Something shifted. Something inside of me. I think I allowed myself to just be a daughter again. Mom, I’m sick, take care of me. And that felt like coming home. It’s not a place I can stay. I’m a mom myself now, I’ve got my own house full of children who look to me to hold their lives together. It’s a heavy responsibility, a full-time job. But, it was really nice to just go home for a short break. Feel like a kid again. Thanks Mom. Thanks Dad.

To Dye or Not to Dye?

This has been on my mind the past week, then I saw a NY Times article written by a woman in her 60s who decided to stop dyeing her hair. Made me think about my own decisions…

graypic

I noticed my first gray hair when I had only recently turned 20 years old. My mother had turned gray prematurely and so it wasn’t too big a shock. More of just a surprise. I told my friend and she said, “Pull it out!!” What? Why would I want to pull out my gray hair? It’s interesting! Surprising! I admired the lone hair in the mirror. I had long hair and this single gray hair was pretty long itself meaning it must have been there for a while and this was just the first time I had noticed. My hair was pretty curly at that time and my favorite hairstyle was making a bun and sticking a carved “hairstick” into it to hold it in place. Not surprising that I hadn’t seen the gray hair. A couple months later I saw my brother who was two years older than me. Somehow the gray hair came up in conversation and he admitted that he had found a couple gray hairs himself, but he was always diligent to pull them out as soon as he found them, “so they wouldn’t invite company”. Apparently this premature graying thing was a pretty strong gene since we had both inherited it.

I really didn’t think about my gray hairs too often until I was in my 30s. By then I had a noticeable amount of gray hair. I had a lot of older women friends and I would listen to them exchange reports on hair dye and touching up the roots and their favorite hair stylists. I always felt a bit like an outsider. I didn’t go to a hairstylist. I had long hair. I liked it long. When it got a certain length where it started looking scraggly, I would just have my handy husband cut off a couple inches. I started looking at people’s haircuts. Most of my friends had short hair and since I’ve never been interested in short hair, I was only mildly interested. But every once in a while I’d see a woman with longer hair that was bouncy and curled just so and you could tell that it had been layered professionally, and it looked very attractive. And I would ponder whether I should go to a hairstylist and get a haircut, and maybe, just maybe, try out a new hair color. Two things always stopped me though. One, I really didn’t have money to go to a hairdresser and my Keep It Simple motto had to question why I needed to pay money for my hair when I had always been perfectly happy with how it looked. Second, and this was the big one, what on earth would I do when, a couple weeks later, my hair started growing out and the gray started showing up at the roots? There was no way I could afford to go to a hairdresser regularly. A friend tried to encourage me and told me how she did her own color at home from a box. I asked her to give me a blow-by-blow description of the process. By the time she was done, I knew for sure there was no way I would have the patience or skill to do that. Especially on a regular basis. I am a low-maintenance person. I don’t even wear makeup. Personal preference. I think all my friends look beautiful in their makeup, I just don’t have the patience for it, and my husband prefers me without it anyway, so, win-win.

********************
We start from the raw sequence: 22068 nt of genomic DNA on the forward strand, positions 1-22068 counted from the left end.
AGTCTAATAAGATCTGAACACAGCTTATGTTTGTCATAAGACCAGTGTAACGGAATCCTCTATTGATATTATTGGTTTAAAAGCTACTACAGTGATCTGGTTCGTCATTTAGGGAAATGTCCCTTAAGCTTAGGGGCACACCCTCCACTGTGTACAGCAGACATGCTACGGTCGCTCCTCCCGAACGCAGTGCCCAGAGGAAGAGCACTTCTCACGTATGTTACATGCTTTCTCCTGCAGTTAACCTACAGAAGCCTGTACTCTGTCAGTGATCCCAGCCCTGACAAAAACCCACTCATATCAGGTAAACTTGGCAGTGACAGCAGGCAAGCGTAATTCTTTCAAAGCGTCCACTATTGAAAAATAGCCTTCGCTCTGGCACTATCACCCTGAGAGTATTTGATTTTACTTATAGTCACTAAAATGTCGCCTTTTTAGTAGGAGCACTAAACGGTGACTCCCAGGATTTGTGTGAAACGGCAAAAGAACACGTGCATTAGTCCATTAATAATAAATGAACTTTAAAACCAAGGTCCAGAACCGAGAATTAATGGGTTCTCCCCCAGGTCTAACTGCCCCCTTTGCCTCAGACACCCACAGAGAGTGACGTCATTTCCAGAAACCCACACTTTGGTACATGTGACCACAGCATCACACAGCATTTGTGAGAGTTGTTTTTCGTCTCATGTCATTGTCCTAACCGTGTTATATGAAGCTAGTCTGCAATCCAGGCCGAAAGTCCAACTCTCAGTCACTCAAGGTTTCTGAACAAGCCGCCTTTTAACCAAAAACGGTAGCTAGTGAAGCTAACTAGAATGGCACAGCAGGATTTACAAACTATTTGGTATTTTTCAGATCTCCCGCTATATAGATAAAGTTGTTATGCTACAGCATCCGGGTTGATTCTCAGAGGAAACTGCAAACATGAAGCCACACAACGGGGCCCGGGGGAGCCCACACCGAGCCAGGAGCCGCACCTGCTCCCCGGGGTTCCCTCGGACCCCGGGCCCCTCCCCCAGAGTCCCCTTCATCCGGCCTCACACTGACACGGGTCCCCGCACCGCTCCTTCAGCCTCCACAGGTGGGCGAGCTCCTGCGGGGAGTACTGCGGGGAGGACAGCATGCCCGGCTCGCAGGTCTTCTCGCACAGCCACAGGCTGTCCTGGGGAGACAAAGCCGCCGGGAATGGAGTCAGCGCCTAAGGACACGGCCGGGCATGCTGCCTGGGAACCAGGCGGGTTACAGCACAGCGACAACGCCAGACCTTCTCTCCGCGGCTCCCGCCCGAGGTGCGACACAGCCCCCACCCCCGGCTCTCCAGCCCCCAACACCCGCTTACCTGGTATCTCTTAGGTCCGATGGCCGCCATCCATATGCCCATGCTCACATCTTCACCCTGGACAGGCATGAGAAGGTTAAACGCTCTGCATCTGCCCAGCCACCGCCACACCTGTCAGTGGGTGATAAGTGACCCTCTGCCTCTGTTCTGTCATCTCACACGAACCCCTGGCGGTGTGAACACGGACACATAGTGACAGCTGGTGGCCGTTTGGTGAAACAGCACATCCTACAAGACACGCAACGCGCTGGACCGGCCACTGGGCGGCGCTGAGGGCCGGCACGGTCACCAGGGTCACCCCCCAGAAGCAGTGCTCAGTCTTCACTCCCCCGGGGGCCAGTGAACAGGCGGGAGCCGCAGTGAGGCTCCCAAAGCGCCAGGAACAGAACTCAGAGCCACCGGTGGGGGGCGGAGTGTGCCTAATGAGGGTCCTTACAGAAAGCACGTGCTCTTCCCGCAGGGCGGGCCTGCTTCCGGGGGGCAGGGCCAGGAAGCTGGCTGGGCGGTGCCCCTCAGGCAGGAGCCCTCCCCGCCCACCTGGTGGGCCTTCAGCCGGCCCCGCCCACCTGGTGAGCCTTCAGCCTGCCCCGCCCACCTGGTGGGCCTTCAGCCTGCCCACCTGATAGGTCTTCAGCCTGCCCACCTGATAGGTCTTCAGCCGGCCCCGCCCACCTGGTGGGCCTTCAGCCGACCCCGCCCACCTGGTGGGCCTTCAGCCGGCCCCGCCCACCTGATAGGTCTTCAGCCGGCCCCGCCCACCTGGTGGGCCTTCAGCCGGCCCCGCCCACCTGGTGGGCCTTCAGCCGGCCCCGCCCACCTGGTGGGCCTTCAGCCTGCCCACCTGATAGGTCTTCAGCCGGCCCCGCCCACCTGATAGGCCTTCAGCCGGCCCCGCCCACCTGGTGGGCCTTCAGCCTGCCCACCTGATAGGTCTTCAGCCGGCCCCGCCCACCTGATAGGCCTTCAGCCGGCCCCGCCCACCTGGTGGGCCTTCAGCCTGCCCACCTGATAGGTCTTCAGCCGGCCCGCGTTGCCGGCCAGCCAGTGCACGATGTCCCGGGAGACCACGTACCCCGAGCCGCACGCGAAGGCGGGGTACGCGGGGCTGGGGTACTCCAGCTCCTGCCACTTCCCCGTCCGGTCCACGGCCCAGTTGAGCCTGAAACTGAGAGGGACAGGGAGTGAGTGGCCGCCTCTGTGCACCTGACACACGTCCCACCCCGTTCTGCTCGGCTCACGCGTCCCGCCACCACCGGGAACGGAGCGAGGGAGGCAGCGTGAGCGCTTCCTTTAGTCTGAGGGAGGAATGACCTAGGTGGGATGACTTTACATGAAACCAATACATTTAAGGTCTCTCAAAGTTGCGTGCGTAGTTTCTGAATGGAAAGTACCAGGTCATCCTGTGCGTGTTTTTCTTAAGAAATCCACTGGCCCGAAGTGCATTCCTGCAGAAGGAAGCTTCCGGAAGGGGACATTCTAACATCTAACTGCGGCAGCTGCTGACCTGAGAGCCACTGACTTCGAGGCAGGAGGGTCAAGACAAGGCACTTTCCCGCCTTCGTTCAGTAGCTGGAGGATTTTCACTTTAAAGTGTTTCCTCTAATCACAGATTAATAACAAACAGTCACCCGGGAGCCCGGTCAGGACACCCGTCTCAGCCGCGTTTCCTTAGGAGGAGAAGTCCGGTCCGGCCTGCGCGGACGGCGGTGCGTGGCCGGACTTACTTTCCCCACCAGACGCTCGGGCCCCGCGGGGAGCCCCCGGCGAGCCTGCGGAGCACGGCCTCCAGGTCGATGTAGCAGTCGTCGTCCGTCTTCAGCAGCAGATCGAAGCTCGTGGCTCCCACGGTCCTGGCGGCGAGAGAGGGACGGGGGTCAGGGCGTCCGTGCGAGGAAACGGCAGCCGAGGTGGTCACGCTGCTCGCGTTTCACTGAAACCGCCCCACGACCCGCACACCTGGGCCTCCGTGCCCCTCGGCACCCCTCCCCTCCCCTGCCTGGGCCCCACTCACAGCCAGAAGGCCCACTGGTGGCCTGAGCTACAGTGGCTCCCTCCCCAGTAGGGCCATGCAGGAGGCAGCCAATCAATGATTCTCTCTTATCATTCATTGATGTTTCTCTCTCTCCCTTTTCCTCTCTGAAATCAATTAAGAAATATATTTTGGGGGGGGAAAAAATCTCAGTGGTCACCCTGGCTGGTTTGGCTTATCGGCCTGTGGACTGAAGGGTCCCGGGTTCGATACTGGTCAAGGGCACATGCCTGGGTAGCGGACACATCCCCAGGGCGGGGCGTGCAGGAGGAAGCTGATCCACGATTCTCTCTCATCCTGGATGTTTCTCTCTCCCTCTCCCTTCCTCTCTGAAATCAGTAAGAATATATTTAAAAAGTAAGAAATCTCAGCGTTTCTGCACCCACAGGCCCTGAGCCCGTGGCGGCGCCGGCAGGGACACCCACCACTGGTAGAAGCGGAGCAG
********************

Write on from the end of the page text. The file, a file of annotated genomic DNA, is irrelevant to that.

Now I’m 40 and I’m starting to struggle with the concept of being “old”. One of my teenage daughters thinks it’s funny to say, “You’re so OLD Mom!” any time I mention something that didn’t happen during her short life span. I find myself staring in the mirror a bit more often. Staring at my gray hair. Maybe I would feel prettier if I dyed my hair. Maybe I would feel younger. And then one day my husband came up behind me and twined some of my hair around his finger. “Your hair is so beautiful! Look at all those different colors. It’s so unique, and it shimmers in the light. I love your hair!”  Well then. I apparently had a fan club of one member. But a very important member. He’s the only one I’m trying to impress, and it seems that dyeing my hair was not going to impress him. I put my hair dye musings onto the back burner again.

There is one other reason that I have hesitated about dyeing my hair. I have 5 daughters. The actions I take are going to have a very strong influence on how they see the world. I really want them to have a strong message that it’s ok to be yourself. You don’t have to change your appearance to be acceptable. I want my daughters to know that as a woman you have options. You can choose to wear makeup and dye your hair, but it doesn’t have to be your only option. You can choose to go out in public bare faced and gray haired if you want, and you can do it with confidence.

Who knows, maybe down the road I’ll have a surplus of money laying around and I’ll be feeling really adventurous and maybe I’ll go to a fancy hairdresser and get my hair all dolled up and colored pretty. That would be fine. Probably would be fun. And maybe I won’t. That will be fine too.